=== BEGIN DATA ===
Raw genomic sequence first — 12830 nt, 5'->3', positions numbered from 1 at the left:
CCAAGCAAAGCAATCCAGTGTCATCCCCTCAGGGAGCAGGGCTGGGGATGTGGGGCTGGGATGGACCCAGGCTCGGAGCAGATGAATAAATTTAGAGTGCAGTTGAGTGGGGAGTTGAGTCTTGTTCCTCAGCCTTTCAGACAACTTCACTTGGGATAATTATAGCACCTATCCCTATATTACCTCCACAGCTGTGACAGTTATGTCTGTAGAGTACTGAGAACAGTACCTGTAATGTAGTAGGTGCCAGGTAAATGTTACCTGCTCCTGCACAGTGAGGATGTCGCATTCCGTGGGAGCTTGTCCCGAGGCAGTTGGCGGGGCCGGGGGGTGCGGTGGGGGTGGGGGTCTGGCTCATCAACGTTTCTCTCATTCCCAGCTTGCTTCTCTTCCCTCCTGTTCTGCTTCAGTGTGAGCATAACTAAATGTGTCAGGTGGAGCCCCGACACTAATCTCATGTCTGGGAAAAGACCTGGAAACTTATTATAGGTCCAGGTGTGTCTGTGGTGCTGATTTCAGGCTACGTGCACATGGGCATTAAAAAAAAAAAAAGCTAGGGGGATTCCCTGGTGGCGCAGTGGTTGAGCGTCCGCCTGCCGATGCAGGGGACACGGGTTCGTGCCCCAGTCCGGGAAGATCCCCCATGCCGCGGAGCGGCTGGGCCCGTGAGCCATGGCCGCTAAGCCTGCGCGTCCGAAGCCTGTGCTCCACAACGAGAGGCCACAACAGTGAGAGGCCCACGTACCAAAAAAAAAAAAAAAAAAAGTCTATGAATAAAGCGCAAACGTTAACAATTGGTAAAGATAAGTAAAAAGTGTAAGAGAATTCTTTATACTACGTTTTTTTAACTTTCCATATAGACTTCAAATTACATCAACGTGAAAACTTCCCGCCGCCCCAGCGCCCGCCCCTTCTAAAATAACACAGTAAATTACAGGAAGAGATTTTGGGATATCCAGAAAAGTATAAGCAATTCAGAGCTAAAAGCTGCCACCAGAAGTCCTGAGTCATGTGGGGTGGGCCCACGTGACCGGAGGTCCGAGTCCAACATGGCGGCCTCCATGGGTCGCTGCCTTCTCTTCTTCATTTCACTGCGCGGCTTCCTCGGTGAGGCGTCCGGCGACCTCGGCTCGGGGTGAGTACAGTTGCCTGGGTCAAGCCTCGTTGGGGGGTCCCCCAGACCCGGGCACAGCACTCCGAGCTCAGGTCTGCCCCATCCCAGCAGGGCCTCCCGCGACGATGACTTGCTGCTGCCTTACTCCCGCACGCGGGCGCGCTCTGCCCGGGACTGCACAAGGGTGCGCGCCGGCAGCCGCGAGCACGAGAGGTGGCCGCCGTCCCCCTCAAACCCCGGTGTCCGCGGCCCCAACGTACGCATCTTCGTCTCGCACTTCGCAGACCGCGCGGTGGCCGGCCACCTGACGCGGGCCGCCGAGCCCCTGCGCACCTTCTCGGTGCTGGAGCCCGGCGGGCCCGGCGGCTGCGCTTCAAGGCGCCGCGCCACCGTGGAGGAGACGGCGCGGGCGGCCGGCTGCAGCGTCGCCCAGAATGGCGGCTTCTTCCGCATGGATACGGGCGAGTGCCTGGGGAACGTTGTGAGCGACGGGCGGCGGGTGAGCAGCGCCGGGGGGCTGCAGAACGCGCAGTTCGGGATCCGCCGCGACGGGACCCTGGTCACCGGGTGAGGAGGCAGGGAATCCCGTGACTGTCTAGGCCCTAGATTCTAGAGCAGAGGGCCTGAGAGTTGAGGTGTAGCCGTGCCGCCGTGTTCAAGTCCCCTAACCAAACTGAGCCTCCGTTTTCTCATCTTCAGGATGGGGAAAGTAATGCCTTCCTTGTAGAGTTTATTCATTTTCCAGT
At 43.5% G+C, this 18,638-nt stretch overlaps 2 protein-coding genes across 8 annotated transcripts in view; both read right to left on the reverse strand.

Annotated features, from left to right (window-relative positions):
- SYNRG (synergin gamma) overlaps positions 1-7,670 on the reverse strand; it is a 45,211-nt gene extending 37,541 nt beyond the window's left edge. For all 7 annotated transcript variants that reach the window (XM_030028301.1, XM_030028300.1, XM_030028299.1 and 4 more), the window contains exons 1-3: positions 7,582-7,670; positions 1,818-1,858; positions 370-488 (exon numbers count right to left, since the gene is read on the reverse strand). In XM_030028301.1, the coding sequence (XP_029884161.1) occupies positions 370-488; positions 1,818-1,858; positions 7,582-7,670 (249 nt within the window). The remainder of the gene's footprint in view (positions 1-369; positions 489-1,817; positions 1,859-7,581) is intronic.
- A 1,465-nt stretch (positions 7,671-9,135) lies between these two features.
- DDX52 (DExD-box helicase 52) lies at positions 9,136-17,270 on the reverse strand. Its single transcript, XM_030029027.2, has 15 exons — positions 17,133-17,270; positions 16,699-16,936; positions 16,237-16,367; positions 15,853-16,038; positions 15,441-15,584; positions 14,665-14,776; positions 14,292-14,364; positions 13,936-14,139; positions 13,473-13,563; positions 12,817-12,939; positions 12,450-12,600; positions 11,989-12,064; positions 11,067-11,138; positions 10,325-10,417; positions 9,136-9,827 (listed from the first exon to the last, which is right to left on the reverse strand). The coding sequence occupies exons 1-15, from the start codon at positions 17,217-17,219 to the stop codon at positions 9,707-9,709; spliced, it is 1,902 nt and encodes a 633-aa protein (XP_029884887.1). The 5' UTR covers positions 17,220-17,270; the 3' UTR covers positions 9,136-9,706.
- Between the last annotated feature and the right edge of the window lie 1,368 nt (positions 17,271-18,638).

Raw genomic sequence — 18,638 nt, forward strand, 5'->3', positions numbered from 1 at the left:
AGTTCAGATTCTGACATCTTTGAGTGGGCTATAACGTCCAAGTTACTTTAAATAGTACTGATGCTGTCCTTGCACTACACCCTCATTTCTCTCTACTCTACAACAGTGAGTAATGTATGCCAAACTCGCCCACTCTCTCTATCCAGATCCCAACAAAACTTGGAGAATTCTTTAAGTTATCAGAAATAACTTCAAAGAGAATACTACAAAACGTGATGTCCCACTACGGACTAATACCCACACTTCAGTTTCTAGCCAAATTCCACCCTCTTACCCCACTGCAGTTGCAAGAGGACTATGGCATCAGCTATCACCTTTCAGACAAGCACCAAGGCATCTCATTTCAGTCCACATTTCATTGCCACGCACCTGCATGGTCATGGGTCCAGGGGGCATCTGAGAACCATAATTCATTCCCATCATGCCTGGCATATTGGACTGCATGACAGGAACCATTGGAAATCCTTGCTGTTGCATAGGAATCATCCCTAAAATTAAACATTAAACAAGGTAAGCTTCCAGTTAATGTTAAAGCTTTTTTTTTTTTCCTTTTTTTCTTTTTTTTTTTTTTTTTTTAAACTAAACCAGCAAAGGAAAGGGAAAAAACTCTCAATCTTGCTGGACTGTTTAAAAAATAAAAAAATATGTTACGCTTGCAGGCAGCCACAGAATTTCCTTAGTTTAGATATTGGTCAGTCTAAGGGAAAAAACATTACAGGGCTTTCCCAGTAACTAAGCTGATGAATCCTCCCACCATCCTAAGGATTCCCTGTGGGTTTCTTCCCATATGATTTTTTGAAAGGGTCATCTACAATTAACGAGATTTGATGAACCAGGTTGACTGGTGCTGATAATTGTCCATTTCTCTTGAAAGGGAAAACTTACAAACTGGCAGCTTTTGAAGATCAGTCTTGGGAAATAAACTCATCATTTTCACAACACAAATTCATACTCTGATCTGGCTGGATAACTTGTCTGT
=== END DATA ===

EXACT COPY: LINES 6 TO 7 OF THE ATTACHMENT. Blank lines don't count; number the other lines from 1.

- A 1,465-nt stretch (positions 7,671-9,135) lies between these two features.
- DDX52 (DExD-box helicase 52) lies at positions 9,136-17,270 on the reverse strand. Its single transcript, XM_030029027.2, has 15 exons — positions 17,133-17,270; positions 16,699-16,936; positions 16,237-16,367; positions 15,853-16,038; positions 15,441-15,584; positions 14,665-14,776; positions 14,292-14,364; positions 13,936-14,139; positions 13,473-13,563; positions 12,817-12,939; positions 12,450-12,600; positions 11,989-12,064; positions 11,067-11,138; positions 10,325-10,417; positions 9,136-9,827 (listed from the first exon to the last, which is right to left on the reverse strand). The coding sequence occupies exons 1-15, from the start codon at positions 17,217-17,219 to the stop codon at positions 9,707-9,709; spliced, it is 1,902 nt and encodes a 633-aa protein (XP_029884887.1). The 5' UTR covers positions 17,220-17,270; the 3' UTR covers positions 9,136-9,706.